Families are supposed to be a safe space, they are supposed to be the place that you feel comfortable sharing your fears and hurts with the belief that you will be supported, believed and aided in whatever you need to heal. What happens when family members don’t support a survivor? The individual internalizes their trauma, they sit and blame themselves for the crime committed against them. They tell themselves they caused it, that they should have known that someone they trusted would betray their trust and violate their boundaries. If the individual sharing what is happening is currently a victim, when you don’t believe them, you allow the abuse to continue, effectively justifying what their abuser had told them.
No one cares, No one will do anything. We don’t understand what it does to a survivor to know that after being defiled they have no-where to turn. We haven’t understood that when one is abused and then left to deal with the ramifications on their own that this only further scars them making the future feel bleak. It makes a survivor feel like they aren’t important, that they aren’t worthy of love, that they aren’t worthy of being protected and cared for. It tells them that you believe they caused their abuse and that they deserve whatever they are currently getting.
I truly can’t seem to understand why an individual would choose the abuser over their child but it seems that is the case more often than not. Parents, you are here to protect children; children deserve to grow up and be children for as long as possible but being abused takes their childhood away from them. It forever changes who they are and how they view people. It changes how they interact with the world and their bodies.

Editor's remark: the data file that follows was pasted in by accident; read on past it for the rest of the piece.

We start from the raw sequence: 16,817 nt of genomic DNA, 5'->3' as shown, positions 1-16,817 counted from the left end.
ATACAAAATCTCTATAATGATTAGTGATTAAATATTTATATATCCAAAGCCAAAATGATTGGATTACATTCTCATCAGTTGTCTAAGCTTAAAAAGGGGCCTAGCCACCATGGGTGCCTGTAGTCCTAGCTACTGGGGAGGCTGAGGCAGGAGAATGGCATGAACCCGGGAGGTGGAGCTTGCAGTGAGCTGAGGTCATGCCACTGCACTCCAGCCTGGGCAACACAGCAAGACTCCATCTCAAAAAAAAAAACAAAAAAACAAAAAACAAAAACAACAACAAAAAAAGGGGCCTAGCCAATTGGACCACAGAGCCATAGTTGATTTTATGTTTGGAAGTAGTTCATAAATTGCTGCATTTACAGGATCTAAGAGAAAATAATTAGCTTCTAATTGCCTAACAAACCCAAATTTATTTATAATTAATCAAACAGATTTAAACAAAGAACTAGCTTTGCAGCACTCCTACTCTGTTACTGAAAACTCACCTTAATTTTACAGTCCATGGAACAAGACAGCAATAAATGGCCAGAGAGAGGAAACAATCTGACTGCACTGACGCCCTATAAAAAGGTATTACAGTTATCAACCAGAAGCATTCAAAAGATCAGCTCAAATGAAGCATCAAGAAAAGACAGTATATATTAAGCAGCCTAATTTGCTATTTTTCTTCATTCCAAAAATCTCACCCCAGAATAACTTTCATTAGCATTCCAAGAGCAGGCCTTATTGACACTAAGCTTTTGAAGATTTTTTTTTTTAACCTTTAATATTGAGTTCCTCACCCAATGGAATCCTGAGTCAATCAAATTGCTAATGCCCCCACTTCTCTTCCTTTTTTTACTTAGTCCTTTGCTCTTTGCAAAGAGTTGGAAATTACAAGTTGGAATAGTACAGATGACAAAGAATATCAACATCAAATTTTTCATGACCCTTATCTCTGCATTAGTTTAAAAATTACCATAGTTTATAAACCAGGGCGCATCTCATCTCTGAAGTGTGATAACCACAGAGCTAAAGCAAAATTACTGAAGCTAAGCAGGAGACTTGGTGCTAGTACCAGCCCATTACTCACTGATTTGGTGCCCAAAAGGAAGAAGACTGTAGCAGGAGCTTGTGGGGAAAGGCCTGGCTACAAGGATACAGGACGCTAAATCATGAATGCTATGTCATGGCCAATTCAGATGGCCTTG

Educating our children and ourselves about the signs of sexual violence is only part of the solution, we also need to educate ourselves on how to deal with those who are victimized. Blaming, shunning, disowning them is not the answer. The one chance that is given to us to help them is often not utilized. We find it easier to persecute them after they have been through so much. It is time to start placing the blame where it is due, it is time to start ensuring that survivors are given the love, hope, respect and help that they need.
To our survivors we hope that your families help out, we hope that they support you but if they don’t, know it is not the end, it will be more difficult but you can do it on your own, I did. This is your life, there are a few bad chapters but it is not a reflection of your entire story. You deserve to be happy. At PROSAF, we are here to listen and help when you are ready.
To my fellow survivors, no matter what anyone tells you, you did nothing wrong, you didn’t cause your sexual assault, you have nothing to be ashamed of. No one can dictate how you heal, what you share, how you share. Don’t let this chapter in your book decide the ending. As a survivor, I know it can be difficult to see anything other than pain and despair, understand, this is not the end. You have survived an experience that was meant to break you, you are truly stronger than you realize. This is your life, your healing journey. You get to decide the boundaries placed and who you let in. PROSAF will always be your safe space.
Souyenne Dathorne, Velika Lawrence, Miguelle James & Jayde Jean
Email: email@example.com – firstname.lastname@example.org
Facebook: SURVIVING SEXUAL ABUSE IN THE CARIBBEAN: https://www.facebook.com/pages/PROSAF-Surviving-Sexual-Abuse-in-the-Caribbean/165341356853908
Webpage: http://www.prosaf.org (UP & RUNNING)
Telephone: 1-758-724-9991(sue) 1-758-723-6466(vel)